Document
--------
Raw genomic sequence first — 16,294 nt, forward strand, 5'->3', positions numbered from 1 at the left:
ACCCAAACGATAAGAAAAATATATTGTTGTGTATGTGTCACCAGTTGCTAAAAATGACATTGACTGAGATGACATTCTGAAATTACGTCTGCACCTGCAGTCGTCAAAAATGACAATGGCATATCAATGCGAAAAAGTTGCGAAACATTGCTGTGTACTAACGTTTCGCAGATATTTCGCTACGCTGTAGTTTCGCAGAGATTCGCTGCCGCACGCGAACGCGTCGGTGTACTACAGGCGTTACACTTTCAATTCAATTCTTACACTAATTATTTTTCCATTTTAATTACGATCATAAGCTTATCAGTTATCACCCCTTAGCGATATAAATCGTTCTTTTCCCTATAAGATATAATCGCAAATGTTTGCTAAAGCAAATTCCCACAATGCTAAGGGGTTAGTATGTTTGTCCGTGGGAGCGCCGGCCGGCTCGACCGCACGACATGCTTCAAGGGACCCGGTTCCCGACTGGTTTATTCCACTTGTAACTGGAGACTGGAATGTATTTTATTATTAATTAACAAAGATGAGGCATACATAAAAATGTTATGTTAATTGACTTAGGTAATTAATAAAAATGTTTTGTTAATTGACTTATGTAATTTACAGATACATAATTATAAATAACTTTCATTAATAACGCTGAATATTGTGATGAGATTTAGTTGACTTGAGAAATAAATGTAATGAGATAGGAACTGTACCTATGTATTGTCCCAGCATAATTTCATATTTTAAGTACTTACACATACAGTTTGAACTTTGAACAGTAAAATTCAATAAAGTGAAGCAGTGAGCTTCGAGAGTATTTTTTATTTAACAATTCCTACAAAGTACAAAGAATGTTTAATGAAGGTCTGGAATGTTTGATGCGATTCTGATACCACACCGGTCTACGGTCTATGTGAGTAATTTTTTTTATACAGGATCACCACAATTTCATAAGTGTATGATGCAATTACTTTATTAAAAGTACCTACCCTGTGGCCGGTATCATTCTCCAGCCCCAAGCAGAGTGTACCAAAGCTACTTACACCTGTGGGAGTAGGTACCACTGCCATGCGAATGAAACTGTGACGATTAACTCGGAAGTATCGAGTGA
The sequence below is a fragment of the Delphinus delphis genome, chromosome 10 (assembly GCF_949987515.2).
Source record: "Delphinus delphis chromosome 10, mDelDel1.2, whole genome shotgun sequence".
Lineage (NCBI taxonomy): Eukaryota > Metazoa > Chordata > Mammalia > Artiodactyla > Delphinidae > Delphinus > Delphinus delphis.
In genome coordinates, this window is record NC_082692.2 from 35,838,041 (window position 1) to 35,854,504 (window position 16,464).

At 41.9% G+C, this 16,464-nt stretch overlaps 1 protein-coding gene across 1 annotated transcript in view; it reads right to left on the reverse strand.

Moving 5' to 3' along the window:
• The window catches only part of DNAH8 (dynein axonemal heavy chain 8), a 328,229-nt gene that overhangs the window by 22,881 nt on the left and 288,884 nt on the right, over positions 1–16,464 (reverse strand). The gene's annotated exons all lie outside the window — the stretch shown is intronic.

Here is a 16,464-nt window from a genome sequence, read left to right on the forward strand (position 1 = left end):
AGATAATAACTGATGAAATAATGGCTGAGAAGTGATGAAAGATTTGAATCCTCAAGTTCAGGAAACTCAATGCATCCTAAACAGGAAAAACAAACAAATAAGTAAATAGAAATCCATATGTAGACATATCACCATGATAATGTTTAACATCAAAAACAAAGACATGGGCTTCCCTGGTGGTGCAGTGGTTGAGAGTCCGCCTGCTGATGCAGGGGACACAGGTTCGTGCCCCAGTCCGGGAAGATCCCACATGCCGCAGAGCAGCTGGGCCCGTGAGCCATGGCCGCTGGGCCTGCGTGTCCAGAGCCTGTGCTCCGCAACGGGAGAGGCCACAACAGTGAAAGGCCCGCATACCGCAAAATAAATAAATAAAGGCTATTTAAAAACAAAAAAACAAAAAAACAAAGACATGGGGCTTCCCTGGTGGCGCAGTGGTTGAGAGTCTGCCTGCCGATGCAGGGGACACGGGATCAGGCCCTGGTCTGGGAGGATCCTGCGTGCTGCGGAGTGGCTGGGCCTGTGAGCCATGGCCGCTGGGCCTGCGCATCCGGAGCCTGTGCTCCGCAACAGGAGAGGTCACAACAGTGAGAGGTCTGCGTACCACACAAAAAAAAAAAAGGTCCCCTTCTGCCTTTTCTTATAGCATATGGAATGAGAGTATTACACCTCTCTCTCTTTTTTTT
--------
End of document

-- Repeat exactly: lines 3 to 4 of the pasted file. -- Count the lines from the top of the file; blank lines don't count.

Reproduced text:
The sequence below is a fragment of the Delphinus delphis genome, chromosome 10 (assembly GCF_949987515.2).
Source record: "Delphinus delphis chromosome 10, mDelDel1.2, whole genome shotgun sequence".